After willingly putting yourself in quarantine due to winter’s long nights and low temperatures, it’s finally time to enjoy your backyard the way you were supposed to at the first signs of spring. And while BBQ parties seem like a great way to kick things off, a match of bocce ball can be ten times funnier.

Despite being relatively unknown, this outdoor game dates back to the Roman days when a couple of balls were enough of an excuse to head outside, play and have the time of your life. The good news is that fast forward to today, bocce ball is still considered one heck of a way to enjoy a beautiful sunny day with your friends or family – and perhaps a cold beer in your hand. Let’s get the (bocce) ball rolling, shall we?

What You Need to Play Bocce Ball

Also known as bocci, bocce ball is probably one of the most accessible outdoor games in the book. Requiring nothing but a bunch of balls and enough space, this outdoor activity is a go-to option if you have no equipment available but still want to get your game on. Bocce ball is even friendly to the little ones around the house thanks to its simple set of tools. So, here’s what you’ll need:

  • 2 teams. According to the official rules, bocce ball can be played by two single players who compete against each other or by two groups of 2 or 4 players each. Even though no one will stop you if you want to include 5 or more members on each side, veteran players do not recommend it as the number of balls will not match the number of players. That basically means that some participants will not have the chance to bowl.
  • 8 bocce balls. Usually weighing about 2 pounds each, bocce balls come in two different colors; red and green. So, in a standard version of this game, four of the balls are supposed to be green and the other four red.
  • 1 jack (pallino). Unlike bocce balls, pallino is a small target ball -usually at the size of a golf ball- which is always thrown at the beginning of the game.

The Basic Rules of Bocce Ball

Bocce ball is one of those outdoor games that don’t like getting bogged down in the details. Hence, the super easy rules. So, between setting up a clean and homely bocce court with the simplest tools ever and just throwing the balls as far away as possible, this game is a child’s play (most of the times, literally).

  • Step 1

Set up the court. Even though the official rules of bocce ball call for 13X90 rectangular playing space, you can always adjust your soon-to-be playing field based on your backyard’s size. Just make sure the length of the DIY court is roughly six times longer than its width. You can use string, sticks or even spray paint to pinpoint the court’s boundaries.

Also, make sure to draw a foul line 10 feet away from the bottom of the baseboard. This line will serve as a point beyond which players cannot step when they bowl the balls. Lastly, plant a peg or stake at the center of the court.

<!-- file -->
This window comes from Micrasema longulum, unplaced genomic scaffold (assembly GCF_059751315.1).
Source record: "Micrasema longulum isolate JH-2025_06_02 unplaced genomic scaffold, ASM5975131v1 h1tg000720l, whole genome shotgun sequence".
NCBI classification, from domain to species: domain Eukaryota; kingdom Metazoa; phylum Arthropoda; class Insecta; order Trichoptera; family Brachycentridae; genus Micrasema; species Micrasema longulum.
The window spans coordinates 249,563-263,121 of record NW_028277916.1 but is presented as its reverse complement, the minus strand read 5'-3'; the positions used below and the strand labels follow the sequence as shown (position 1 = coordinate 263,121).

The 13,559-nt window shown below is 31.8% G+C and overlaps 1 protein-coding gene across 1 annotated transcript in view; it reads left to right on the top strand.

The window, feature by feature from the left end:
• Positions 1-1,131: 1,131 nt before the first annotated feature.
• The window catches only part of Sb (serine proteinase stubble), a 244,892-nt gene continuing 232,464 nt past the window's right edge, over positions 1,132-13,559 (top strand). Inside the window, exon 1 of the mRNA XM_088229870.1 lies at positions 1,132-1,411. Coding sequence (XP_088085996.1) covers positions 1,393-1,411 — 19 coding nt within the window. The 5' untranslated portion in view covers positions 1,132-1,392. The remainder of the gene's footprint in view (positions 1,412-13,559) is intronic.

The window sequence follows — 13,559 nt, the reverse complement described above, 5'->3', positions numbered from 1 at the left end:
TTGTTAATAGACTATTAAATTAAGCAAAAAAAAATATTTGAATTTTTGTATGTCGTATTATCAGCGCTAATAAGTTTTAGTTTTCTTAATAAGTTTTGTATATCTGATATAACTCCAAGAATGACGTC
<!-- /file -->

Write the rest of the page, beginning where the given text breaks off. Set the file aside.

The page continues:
• Step 2

Choose your teammates and assign the balls. If you’re playing solo, then you get to bowl all the four balls of one color. However, things are different when you’re partnering up with other players. In 2-member teams, each player gets assigned with just two balls, and in 4-player teams, participants get to throw only one bocce ball.

  • Step 3

Decide which team will bowl first. You can flip a coin, play a round of rock-paper-scissors or just randomly decide who’s going to make the first throw. The truth is that it doesn’t really matter since both teams must throw the pallino at the beginning of the game.

  • Step 4

Throw the pallino into the court. The team which was selected to bowl first or won the coin toss gets two shots to throw the pallino into the court. This shot is considered successful if the target ball not only passes the peg planted in the middle of the court but also stays within the boundaries. If the thrower of the starting team fails to toss the pallino into the play twice, then a member of the opposing team gets a shot.

  • Step 5

Throw out the first bocce ball. The team that successfully played the pallino into the court gets to throw out the first bocce ball. The goal is to bowl the ball as close to the pallino as possible. Make sure you never cross the foul line, or your shot will not count.

  • Step 6

Let the opposing team throw out their first bocce ball. Now, it’s time for the other side to play their first bocce ball into the game. Again, the thrower needs to bowl his/her ball as close to the jack as possible.

  • Step 7

One of the teams gets to throw the three remaining balls. The team which managed to bowl their bocce ball the farthest from the pallino has to bowl the remaining three, one after the other. That is their final chance to reach the jack. If your shot is accurate, there is a high chance you hit the pallino. If you do so and you move it, it’s no big deal. But, if your ball touches it, this is called a “kiss” or “baci” which is worth the most points.

  • Step 8

The other team gets to throw their three remaining balls. Then, the other members of the opposing team go ahead with their three remaining shots and try to place the balls as close to the jack as possible. At this point, all 8 bocce balls are clustered at different distances around the pallino. The first frame is officially over.